First Nation frustrated as Pine Point project awaits permit

A company drilling in the neighbourhood of the former Pine Point mine says results from its most recent core samples are exciting.

Osisko Metals now hopes to continue drilling in the area but must wait for the relevant permits to be granted.

The local Deninu K’ue First Nation, in a letter lobbying regulators to get on with approving the company’s plans, said the process was “too complicated” and hindered economic investment in the region.


Osisko, which owns Pine Point Mining Limited (PPML), has already completed a winter drill program after acquiring the lead-zinc project from Darnley Bay Resources in February.

Killian Charles, vice-president of corporate development at Osisko Metals, said: “We are fairly confident we are going to identify a deposit that will be attractive enough to bring to development, construction, and eventual production.”

Core samples are split in half once retrieved, with one half sent to storage and the other sent to a lab for tests known as assaying. So far, Charles said, Osisko is “very happy” with the percentages of zinc and lead indicated in results.

The original Pine Point lead-zinc mine ran from 1964 until 1987, when the price of metal dropped, rendering the project too costly and shuttering the town. The data from that era doesn’t meet today’s standards, so PPML is completing more drilling to convert and upgrade the historical resources.

Prices for lead and zinc are once again favourable, the company believes. Pine Point is particularly appealing as there is infrastructure already in place, including road access, a railroad in nearby Hay River, and a power substation on-site.


“It does help control the potential cost of building such a mine,” said Charles, who believes that will score Pine Point extra points with potential investors. Reopening a mine there will require substantial investment – the company is already planning to spend $10 million on the project in 2018.

So far, the company has drilled 129 holes and retrieved almost 8 km of core samples through this program, with a goal of drilling an additional 40 km of samples from 700 more holes this year. PPML is working toward a new land use permit and water licence for that drilling, which it hopes will be issued in early July. The company says the next step is “confirmation drilling” to verify the historical resources.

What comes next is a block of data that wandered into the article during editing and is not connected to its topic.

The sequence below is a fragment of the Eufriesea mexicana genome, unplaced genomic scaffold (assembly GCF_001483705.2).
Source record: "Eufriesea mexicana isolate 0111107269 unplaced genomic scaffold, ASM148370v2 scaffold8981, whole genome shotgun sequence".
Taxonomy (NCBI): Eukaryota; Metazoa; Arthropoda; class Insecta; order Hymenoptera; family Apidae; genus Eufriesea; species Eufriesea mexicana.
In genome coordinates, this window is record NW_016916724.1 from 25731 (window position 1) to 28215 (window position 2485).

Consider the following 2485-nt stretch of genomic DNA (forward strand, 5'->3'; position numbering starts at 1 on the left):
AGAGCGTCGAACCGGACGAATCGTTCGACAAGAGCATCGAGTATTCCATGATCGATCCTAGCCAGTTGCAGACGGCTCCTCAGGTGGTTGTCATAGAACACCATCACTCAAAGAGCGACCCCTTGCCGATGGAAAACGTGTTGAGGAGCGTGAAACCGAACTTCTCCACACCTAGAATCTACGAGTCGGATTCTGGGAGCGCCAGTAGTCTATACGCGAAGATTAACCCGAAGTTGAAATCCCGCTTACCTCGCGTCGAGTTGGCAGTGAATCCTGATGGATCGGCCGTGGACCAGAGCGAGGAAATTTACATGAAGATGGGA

Licensing delays

PPML submitted water licence and land use permit applications to the Mackenzie Valley Land and Water Board at the end of March. In late May, the board requested the company amend its application as the various types of drilling cannot use more than a certain amount of water.

In an email to Cabin Radio, Shelagh Montgomery – the board’s executive director – said: “The land use permit PPML currently holds allows them to conduct exploration drilling on 40 leases and 13 claims, but is limited to the use of three drills.


“The confirmation drilling they are seeking approval for would allow them to increase drilling activity by using an additional nine drills on a subset of their leases and claims.”

More drills equals more water used – but also means PPML can work more efficiently to get the drilling done.

PPML has since responded with a commitment to use no more than 300 cubic metres of water per day across its drilling programs, which is the maximum allowed under the type of water licence in question.

A public review process is now taking place, with the board due to make a decision after June 18. Charles is confident the requested licences and permits will be approved.

Earlier this month, the Deninu K’ue First Nation (DKFN) sent a letter to the board questioning its second call for comments on the project’s application.

“It is a simple, straightforward application, but [the regulator] seems to be making the permitting process too complicated. This is bad for DKFN because we are missing out on the economic activity we depend on to benefit the community of Fort Resolution,” wrote Chief Louis Balsillie.

Balsillie claimed the delay reflects poorly on the Northwest Territories and may discourage other companies from exploring similar opportunities in the North.

Of the approximately 11 people on the job site, six are local employees.